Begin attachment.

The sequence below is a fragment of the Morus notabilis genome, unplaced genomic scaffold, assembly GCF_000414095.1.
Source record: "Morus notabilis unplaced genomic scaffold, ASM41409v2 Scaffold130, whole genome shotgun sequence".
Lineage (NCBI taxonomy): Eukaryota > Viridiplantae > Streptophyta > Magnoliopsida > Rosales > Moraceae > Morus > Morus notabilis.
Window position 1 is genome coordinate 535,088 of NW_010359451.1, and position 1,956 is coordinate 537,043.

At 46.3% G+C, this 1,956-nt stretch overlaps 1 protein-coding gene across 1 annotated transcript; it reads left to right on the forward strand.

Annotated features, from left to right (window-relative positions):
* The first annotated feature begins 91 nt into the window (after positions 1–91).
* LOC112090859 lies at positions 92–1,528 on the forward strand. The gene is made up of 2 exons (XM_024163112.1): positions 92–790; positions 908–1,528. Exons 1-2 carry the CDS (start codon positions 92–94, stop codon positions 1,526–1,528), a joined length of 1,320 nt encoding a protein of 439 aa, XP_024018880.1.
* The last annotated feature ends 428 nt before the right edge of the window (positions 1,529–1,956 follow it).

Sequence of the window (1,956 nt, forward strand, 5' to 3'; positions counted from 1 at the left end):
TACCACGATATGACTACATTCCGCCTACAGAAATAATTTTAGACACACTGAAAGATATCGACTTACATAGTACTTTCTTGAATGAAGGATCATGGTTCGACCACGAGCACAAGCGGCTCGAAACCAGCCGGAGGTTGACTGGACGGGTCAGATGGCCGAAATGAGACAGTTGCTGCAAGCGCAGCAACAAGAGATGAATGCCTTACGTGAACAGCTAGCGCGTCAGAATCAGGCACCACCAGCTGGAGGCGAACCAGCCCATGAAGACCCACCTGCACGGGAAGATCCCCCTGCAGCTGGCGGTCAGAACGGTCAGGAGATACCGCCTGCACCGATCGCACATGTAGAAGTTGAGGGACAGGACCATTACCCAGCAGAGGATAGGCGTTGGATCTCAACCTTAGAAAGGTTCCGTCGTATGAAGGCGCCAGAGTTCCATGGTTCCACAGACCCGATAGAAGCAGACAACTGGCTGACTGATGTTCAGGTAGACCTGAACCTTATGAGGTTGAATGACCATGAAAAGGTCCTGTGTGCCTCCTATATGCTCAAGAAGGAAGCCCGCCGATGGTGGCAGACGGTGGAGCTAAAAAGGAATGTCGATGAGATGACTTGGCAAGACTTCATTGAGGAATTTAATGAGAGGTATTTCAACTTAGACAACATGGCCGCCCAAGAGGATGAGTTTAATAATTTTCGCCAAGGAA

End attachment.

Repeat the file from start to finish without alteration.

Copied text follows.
The sequence below is a fragment of the Morus notabilis genome, unplaced genomic scaffold, assembly GCF_000414095.1.
Source record: "Morus notabilis unplaced genomic scaffold, ASM41409v2 Scaffold130, whole genome shotgun sequence".
Lineage (NCBI taxonomy): Eukaryota > Viridiplantae > Streptophyta > Magnoliopsida > Rosales > Moraceae > Morus > Morus notabilis.
Window position 1 is genome coordinate 535,088 of NW_010359451.1, and position 1,956 is coordinate 537,043.

At 46.3% G+C, this 1,956-nt stretch overlaps 1 protein-coding gene across 1 annotated transcript; it reads left to right on the forward strand.

Annotated features, from left to right (window-relative positions):
* The first annotated feature begins 91 nt into the window (after positions 1–91).
* LOC112090859 lies at positions 92–1,528 on the forward strand. The gene is made up of 2 exons (XM_024163112.1): positions 92–790; positions 908–1,528. Exons 1-2 carry the CDS (start codon positions 92–94, stop codon positions 1,526–1,528), a joined length of 1,320 nt encoding a protein of 439 aa, XP_024018880.1.
* The last annotated feature ends 428 nt before the right edge of the window (positions 1,529–1,956 follow it).

Sequence of the window (1,956 nt, forward strand, 5' to 3'; positions counted from 1 at the left end):
TACCACGATATGACTACATTCCGCCTACAGAAATAATTTTAGACACACTGAAAGATATCGACTTACATAGTACTTTCTTGAATGAAGGATCATGGTTCGACCACGAGCACAAGCGGCTCGAAACCAGCCGGAGGTTGACTGGACGGGTCAGATGGCCGAAATGAGACAGTTGCTGCAAGCGCAGCAACAAGAGATGAATGCCTTACGTGAACAGCTAGCGCGTCAGAATCAGGCACCACCAGCTGGAGGCGAACCAGCCCATGAAGACCCACCTGCACGGGAAGATCCCCCTGCAGCTGGCGGTCAGAACGGTCAGGAGATACCGCCTGCACCGATCGCACATGTAGAAGTTGAGGGACAGGACCATTACCCAGCAGAGGATAGGCGTTGGATCTCAACCTTAGAAAGGTTCCGTCGTATGAAGGCGCCAGAGTTCCATGGTTCCACAGACCCGATAGAAGCAGACAACTGGCTGACTGATGTTCAGGTAGACCTGAACCTTATGAGGTTGAATGACCATGAAAAGGTCCTGTGTGCCTCCTATATGCTCAAGAAGGAAGCCCGCCGATGGTGGCAGACGGTGGAGCTAAAAAGGAATGTCGATGAGATGACTTGGCAAGACTTCATTGAGGAATTTAATGAGAGGTATTTCAACTTAGACAACATGGCCGCCCAAGAGGATGAGTTTAATAATTTTCGCCAAGGAA